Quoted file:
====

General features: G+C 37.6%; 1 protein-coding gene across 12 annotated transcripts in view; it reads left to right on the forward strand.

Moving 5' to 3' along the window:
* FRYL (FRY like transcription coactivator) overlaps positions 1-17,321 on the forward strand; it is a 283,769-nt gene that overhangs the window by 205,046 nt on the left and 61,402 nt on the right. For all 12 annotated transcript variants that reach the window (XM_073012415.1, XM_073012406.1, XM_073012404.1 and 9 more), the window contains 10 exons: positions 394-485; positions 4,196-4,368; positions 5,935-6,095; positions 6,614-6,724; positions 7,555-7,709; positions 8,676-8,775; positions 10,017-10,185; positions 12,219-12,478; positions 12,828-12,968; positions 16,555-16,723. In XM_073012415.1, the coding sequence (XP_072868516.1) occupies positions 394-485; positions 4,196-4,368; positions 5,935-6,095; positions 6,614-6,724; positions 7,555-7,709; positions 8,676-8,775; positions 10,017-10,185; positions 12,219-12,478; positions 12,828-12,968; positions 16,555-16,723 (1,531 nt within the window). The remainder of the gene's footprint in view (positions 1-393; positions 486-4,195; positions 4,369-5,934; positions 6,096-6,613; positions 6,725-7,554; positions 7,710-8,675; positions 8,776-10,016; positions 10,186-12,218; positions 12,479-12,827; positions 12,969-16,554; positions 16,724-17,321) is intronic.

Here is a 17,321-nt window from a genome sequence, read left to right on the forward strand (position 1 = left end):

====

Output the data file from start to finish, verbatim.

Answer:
General features: G+C 37.6%; 1 protein-coding gene across 12 annotated transcripts in view; it reads left to right on the forward strand.

Moving 5' to 3' along the window:
* FRYL (FRY like transcription coactivator) overlaps positions 1-17,321 on the forward strand; it is a 283,769-nt gene that overhangs the window by 205,046 nt on the left and 61,402 nt on the right. For all 12 annotated transcript variants that reach the window (XM_073012415.1, XM_073012406.1, XM_073012404.1 and 9 more), the window contains 10 exons: positions 394-485; positions 4,196-4,368; positions 5,935-6,095; positions 6,614-6,724; positions 7,555-7,709; positions 8,676-8,775; positions 10,017-10,185; positions 12,219-12,478; positions 12,828-12,968; positions 16,555-16,723. In XM_073012415.1, the coding sequence (XP_072868516.1) occupies positions 394-485; positions 4,196-4,368; positions 5,935-6,095; positions 6,614-6,724; positions 7,555-7,709; positions 8,676-8,775; positions 10,017-10,185; positions 12,219-12,478; positions 12,828-12,968; positions 16,555-16,723 (1,531 nt within the window). The remainder of the gene's footprint in view (positions 1-393; positions 486-4,195; positions 4,369-5,934; positions 6,096-6,613; positions 6,725-7,554; positions 7,710-8,675; positions 8,776-10,016; positions 10,186-12,218; positions 12,479-12,827; positions 12,969-16,554; positions 16,724-17,321) is intronic.

Here is a 17,321-nt window from a genome sequence, read left to right on the forward strand (position 1 = left end):